The writer and philologist Anelio Rodríguez Concepción participated this Wednesday in the Ethnography and Folklore Campus of the Ingenio festival
writer and philologist Anelio Rodríguez Concepción belongs to a tobacco family from Santa Cruz de La Palma and tobacco has left deep marks and emotional ties on him. Author of a reference title, 'The island tradition of tobacco (much more than smoke and ash)', spoke this Wednesday of the famous tobacco craft tradition of the island of La Palma and its links with America, in the third session of the
9th Campus of Ethnography and Folklore of the ULPGC which is being held within the framework of the 27th edition of the International Festival of Folklore of Ingenuity 'Solidarity Exhibition of the Peoples' which promotes the
Cultural Association Choirs and Dances of the said municipality.
Rodríguez Concepción will refer in his lecture to tobacco shop readers and their relationship with the liberal and progressive spirit of La Palma between the 19th century and the beginning of the 20th. “Partly thanks to this reading tradition, cigar workers are by definition patient, cautious, observant, critical, and enterprising.
The reader's custom was brought from Cuba and it responded to a somewhat subversive plan for the acculturation of the workers. Reading opens the floodgates of the critical spirit, and this marks the path of freedom of conscience.
It should not surprise us that the first strikes in the Canary Islands were due to the non-conformist character of the tobacco growers, nor that many of them were punished by the repressive apparatus of the Franco regime after the outbreak of the Civil War. In the tobacco shops it was read aloud because the workers could listen at the same time as they did their work. Works by great writers concerned with the dignity of human life were read, such as
Tolstoy or Pérez Galdós, and also the written press, which described reality openly, that which is often missing in the official versions of the government of the day. That flow of words could not fall on deaf ears. Later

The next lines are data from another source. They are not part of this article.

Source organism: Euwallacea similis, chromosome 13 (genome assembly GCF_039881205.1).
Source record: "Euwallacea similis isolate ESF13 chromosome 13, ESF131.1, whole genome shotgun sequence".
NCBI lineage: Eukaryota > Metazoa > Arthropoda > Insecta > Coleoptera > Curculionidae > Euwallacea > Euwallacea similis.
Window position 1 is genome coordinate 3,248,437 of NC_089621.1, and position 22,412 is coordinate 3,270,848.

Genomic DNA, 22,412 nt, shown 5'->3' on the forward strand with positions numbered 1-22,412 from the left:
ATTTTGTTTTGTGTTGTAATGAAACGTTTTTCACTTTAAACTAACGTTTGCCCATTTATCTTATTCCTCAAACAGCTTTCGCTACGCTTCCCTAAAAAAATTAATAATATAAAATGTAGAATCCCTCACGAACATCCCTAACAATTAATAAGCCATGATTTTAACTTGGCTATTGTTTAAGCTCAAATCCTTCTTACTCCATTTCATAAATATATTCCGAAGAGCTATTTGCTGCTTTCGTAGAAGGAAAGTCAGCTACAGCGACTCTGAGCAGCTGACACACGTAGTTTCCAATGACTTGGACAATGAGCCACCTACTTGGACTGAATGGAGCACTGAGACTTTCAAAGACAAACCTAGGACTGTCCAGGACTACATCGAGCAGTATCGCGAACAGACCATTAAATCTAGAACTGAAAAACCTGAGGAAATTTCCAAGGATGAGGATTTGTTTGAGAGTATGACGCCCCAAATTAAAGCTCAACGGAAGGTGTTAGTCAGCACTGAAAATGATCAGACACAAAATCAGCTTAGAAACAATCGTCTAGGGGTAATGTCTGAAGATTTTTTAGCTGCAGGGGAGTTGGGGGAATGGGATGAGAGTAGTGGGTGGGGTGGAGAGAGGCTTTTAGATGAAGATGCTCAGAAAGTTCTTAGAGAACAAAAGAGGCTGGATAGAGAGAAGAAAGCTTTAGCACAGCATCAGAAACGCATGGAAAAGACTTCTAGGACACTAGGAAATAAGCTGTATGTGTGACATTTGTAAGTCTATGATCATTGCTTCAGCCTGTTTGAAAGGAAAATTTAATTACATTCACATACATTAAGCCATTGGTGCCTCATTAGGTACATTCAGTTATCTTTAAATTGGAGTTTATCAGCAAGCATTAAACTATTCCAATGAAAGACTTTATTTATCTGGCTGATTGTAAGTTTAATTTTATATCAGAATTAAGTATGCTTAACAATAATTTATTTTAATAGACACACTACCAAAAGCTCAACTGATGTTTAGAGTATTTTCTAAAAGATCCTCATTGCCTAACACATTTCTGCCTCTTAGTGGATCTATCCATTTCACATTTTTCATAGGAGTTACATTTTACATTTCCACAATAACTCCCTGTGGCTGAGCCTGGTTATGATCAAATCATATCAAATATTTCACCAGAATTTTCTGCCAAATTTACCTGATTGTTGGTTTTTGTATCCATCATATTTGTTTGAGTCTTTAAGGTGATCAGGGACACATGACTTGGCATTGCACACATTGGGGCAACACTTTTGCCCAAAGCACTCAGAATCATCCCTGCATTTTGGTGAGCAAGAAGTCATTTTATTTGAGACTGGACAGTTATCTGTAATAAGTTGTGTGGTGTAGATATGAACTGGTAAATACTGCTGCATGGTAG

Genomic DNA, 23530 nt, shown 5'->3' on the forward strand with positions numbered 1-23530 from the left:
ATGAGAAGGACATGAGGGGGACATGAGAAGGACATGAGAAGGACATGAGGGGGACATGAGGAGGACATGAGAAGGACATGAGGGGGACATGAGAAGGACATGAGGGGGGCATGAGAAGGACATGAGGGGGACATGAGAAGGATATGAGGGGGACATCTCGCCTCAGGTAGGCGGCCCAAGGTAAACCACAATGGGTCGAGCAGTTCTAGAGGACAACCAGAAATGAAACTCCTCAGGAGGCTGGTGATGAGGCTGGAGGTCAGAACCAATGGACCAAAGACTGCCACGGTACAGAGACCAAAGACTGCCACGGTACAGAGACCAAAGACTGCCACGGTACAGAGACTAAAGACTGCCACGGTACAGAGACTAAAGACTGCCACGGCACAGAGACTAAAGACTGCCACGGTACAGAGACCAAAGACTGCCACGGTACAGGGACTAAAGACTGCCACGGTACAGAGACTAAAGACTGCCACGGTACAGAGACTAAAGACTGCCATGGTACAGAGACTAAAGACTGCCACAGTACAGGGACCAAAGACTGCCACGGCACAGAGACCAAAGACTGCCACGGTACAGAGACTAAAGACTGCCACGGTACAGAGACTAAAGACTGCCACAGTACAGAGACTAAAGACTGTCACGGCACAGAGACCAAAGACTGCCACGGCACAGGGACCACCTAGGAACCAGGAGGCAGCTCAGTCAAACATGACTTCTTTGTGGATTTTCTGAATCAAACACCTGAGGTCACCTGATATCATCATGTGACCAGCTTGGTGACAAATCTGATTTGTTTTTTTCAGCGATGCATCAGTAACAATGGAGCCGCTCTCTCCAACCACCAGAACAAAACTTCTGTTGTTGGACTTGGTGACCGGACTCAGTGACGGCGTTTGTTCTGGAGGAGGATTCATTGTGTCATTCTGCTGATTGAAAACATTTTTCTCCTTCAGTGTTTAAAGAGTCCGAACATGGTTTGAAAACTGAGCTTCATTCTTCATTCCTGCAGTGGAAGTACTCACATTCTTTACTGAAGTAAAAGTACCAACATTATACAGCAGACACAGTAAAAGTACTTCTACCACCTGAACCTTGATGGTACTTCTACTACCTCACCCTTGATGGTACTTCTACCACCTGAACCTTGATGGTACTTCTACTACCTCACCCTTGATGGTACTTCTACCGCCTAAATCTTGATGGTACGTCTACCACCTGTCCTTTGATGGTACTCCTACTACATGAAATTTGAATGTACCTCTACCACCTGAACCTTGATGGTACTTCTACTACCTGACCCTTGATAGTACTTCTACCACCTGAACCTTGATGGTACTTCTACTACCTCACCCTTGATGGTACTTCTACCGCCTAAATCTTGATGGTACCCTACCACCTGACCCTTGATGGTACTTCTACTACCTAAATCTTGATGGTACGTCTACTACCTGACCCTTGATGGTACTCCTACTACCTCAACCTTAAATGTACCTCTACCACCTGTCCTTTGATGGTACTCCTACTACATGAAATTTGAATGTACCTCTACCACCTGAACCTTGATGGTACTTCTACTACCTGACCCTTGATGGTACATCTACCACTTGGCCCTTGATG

the thick veil of the censors was lifted during the dictatorship, and to this was added a carousel of radio programming for pure entertainment”, says the writer.
with ups and downs
For the writer «the tobacco tradition is full of ups and downs, has required a lot of sacrifice and continues to stand against all odds. The work of the cigar workers, in a way, is like a form of resistance. They do not want what has been fought so hard for centuries to disappear », he explains. «
There is a strange current of union between the palm tree idiosyncrasy and what tobacco has meant for it. Already in the seventeenth century tobacco had its importance in the insular economy. It should not surprise us that the 19th-century palmeros heroes were obsessed with the idea of associating tobacco production with the economic and social growth of the island».
El palmero warns of several dangers surrounding the survival of the most striking secular ethnographic traditions of the Canary Islands. “I see several dangers. The main one is that of the gradual disappearance in the midst of a complex network of new customs imposed by the great mass media (before there was television, now the overwhelming waste caused in all orders by social networks, which act as songs siren for people disoriented between so much noise, so much loose image, so much deception with the need for utilitarianism). Another risk would be
adulteration due to lack of care and rigor, something that seems inevitable in this polyhedral and vertiginous world that invites us to renew everything. Over the craft sectors, of course, the chiaroscuro of globalization with its tendency to fall into the volatility of fashions looms. To this we add that in many cases the new generations, either due to ignorance or prejudice, or due to laziness or lack of time, turn their backs on it.
to the cultural treasure of the near world of their parents and grandparents", Add.